Articles Posted in Housing Bubble

Comparing the Incomparable- Credit Ratings Agencies Revisited

By R. Tamara de Silva January 17, 2011

Yesterday, Standard & Poor’s relieved the Eurozone’s bail-out fund, the European Financial Stability Facility (“EFSF”) of its AAA credit rating, possibly hampering the fund’s ability to contain the European debt crisis. This comes on the heel’s of the S&P stripping both France and Austria of their triple-A rating in favor of a rating of AA+.[1] The effect of the S&P downgrade may be negative. Ratings agencies exist to level asymmetries in information and evaluate risk but one of their inherent oddities is that they seek to compare things whose differences in scale make them incomparable. Ratings agencies also have conflicts of interests, they often evaluate financial products (like collateralized debt obligations) that they do not understand, they seem to lack fixed ways to measure absolute risk, and they are at times, catastrophically wrong.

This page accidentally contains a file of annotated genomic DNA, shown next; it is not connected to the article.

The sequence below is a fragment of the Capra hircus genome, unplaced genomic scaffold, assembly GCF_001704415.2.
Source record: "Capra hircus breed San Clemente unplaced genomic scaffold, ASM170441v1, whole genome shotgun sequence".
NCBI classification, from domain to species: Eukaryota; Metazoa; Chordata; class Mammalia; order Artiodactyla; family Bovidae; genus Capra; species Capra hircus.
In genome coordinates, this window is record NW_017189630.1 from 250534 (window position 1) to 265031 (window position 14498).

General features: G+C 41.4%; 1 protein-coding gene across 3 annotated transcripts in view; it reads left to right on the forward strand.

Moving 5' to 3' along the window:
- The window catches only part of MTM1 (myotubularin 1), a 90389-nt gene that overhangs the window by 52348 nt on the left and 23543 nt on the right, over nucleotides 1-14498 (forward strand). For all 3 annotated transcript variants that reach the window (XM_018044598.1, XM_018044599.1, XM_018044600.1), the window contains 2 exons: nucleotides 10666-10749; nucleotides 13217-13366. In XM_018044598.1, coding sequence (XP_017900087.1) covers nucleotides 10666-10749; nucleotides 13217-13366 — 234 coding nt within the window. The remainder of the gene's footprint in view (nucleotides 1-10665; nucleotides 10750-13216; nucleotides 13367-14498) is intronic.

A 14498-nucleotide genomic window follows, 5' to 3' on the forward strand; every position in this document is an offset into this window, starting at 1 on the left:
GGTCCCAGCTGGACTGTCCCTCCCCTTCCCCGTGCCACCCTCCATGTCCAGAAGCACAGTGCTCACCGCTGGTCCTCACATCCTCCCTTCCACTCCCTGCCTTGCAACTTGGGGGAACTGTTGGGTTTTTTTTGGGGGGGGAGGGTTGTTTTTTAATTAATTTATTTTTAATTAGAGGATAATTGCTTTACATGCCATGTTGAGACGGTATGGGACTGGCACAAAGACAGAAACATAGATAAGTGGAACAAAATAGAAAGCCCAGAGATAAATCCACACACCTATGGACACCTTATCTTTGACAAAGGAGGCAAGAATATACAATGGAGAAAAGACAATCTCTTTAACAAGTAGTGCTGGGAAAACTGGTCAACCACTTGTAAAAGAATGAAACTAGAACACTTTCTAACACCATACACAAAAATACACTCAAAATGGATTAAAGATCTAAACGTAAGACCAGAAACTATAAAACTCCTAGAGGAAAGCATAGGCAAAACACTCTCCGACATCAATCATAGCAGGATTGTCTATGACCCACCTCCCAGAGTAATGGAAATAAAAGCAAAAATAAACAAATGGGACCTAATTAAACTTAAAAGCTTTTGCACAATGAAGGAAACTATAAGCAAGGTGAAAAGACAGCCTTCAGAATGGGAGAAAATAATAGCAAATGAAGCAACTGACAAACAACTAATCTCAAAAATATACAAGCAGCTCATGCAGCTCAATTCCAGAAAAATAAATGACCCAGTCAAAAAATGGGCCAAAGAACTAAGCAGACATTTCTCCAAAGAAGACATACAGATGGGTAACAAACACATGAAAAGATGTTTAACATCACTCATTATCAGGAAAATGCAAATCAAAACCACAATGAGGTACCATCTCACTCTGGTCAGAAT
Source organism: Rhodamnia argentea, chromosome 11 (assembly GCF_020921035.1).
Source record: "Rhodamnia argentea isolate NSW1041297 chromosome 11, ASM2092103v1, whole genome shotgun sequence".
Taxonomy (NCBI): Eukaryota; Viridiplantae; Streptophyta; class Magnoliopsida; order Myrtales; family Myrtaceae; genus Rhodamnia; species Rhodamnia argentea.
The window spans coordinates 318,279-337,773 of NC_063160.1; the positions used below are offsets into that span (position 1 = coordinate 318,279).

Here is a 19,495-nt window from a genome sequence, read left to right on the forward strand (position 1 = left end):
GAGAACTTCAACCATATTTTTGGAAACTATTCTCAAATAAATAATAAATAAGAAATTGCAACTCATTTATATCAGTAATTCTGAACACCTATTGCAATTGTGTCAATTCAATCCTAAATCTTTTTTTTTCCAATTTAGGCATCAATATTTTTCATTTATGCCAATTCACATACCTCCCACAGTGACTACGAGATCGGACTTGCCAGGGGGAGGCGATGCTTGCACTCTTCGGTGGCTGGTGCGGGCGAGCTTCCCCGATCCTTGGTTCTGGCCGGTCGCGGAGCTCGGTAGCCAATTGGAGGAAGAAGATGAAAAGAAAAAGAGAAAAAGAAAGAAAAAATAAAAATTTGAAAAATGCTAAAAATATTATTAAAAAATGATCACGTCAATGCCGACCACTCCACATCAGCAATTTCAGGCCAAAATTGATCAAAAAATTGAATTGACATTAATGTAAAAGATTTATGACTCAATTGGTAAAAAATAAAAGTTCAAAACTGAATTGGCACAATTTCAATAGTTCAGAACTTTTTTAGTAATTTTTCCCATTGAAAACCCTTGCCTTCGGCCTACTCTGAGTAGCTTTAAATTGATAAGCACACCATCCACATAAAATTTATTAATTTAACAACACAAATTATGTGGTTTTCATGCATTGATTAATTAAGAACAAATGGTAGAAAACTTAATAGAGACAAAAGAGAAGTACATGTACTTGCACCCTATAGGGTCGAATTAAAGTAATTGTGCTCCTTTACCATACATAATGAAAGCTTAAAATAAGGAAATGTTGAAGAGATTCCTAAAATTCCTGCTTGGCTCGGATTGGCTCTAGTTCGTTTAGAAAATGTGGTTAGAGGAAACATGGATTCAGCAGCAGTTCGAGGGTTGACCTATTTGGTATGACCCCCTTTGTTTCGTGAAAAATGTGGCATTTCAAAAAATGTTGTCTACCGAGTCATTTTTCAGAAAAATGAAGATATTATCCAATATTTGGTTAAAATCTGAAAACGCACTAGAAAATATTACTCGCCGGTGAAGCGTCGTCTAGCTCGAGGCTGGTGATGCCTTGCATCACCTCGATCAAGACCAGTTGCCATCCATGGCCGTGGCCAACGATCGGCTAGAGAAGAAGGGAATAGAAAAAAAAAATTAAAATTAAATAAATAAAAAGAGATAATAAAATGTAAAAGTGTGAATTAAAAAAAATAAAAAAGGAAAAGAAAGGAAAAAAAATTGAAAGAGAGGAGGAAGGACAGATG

By R. Tamara de Silva October 25, 2011

On October 24, 2011 the Federal government announced that it would revise the Home Affordable Refinance Program (“HARP”). HARP was originally launched in March 2009 as a $75 billion plan to put a stop to the foreclosure crisis. HARP was supposed to prevent millions of the 9 million American homeowners facing foreclosure from defaulting on their mortgages and losing their homes. Yet as of this past July, HARP has only helped 865,000 of the 9 million homeowners who must refinance their home loans or soon default.

The housing crisis is by all accounts far from over. The bottom has yet to be reached in the housing market and one cannot but wonder how mortgage defaults would be affected were the Federal Reserve not to keep interest rates continually suppressed. Recently, Moody’s announced that foreclosures will rise to unprecedented levels in 2012, enveloping 30% of all mortgages and totaling over 1.5 million defaults.